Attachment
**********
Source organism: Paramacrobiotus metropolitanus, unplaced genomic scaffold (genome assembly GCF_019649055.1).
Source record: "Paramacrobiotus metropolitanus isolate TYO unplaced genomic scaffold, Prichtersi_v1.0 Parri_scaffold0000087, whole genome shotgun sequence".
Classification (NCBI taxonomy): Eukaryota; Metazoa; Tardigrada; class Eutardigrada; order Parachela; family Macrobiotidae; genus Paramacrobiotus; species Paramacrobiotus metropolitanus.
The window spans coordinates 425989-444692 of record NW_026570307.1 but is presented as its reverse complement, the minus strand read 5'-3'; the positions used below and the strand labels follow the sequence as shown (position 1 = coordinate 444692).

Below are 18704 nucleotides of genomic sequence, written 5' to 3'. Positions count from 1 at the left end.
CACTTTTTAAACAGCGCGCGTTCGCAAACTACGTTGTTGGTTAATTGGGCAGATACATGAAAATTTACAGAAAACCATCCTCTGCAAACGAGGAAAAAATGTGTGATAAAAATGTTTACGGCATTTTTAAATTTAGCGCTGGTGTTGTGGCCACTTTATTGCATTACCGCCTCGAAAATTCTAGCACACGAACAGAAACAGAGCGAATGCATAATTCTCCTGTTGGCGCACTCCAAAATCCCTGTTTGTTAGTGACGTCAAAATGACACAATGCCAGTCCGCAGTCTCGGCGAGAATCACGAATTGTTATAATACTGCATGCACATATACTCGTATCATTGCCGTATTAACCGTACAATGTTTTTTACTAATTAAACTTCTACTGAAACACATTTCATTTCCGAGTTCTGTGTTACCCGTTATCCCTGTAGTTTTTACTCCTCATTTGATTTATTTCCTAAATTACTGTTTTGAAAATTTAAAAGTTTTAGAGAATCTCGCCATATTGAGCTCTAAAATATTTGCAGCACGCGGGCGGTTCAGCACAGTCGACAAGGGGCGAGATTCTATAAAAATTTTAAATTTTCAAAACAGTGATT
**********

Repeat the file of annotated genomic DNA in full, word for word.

Source organism: Paramacrobiotus metropolitanus, unplaced genomic scaffold (genome assembly GCF_019649055.1).
Source record: "Paramacrobiotus metropolitanus isolate TYO unplaced genomic scaffold, Prichtersi_v1.0 Parri_scaffold0000087, whole genome shotgun sequence".
Classification (NCBI taxonomy): Eukaryota; Metazoa; Tardigrada; class Eutardigrada; order Parachela; family Macrobiotidae; genus Paramacrobiotus; species Paramacrobiotus metropolitanus.
The window spans coordinates 425989-444692 of record NW_026570307.1 but is presented as its reverse complement, the minus strand read 5'-3'; the positions used below and the strand labels follow the sequence as shown (position 1 = coordinate 444692).

Below are 18704 nucleotides of genomic sequence, written 5' to 3'. Positions count from 1 at the left end.
CACTTTTTAAACAGCGCGCGTTCGCAAACTACGTTGTTGGTTAATTGGGCAGATACATGAAAATTTACAGAAAACCATCCTCTGCAAACGAGGAAAAAATGTGTGATAAAAATGTTTACGGCATTTTTAAATTTAGCGCTGGTGTTGTGGCCACTTTATTGCATTACCGCCTCGAAAATTCTAGCACACGAACAGAAACAGAGCGAATGCATAATTCTCCTGTTGGCGCACTCCAAAATCCCTGTTTGTTAGTGACGTCAAAATGACACAATGCCAGTCCGCAGTCTCGGCGAGAATCACGAATTGTTATAATACTGCATGCACATATACTCGTATCATTGCCGTATTAACCGTACAATGTTTTTTACTAATTAAACTTCTACTGAAACACATTTCATTTCCGAGTTCTGTGTTACCCGTTATCCCTGTAGTTTTTACTCCTCATTTGATTTATTTCCTAAATTACTGTTTTGAAAATTTAAAAGTTTTAGAGAATCTCGCCATATTGAGCTCTAAAATATTTGCAGCACGCGGGCGGTTCAGCACAGTCGACAAGGGGCGAGATTCTATAAAAATTTTAAATTTTCAAAACAGTGATT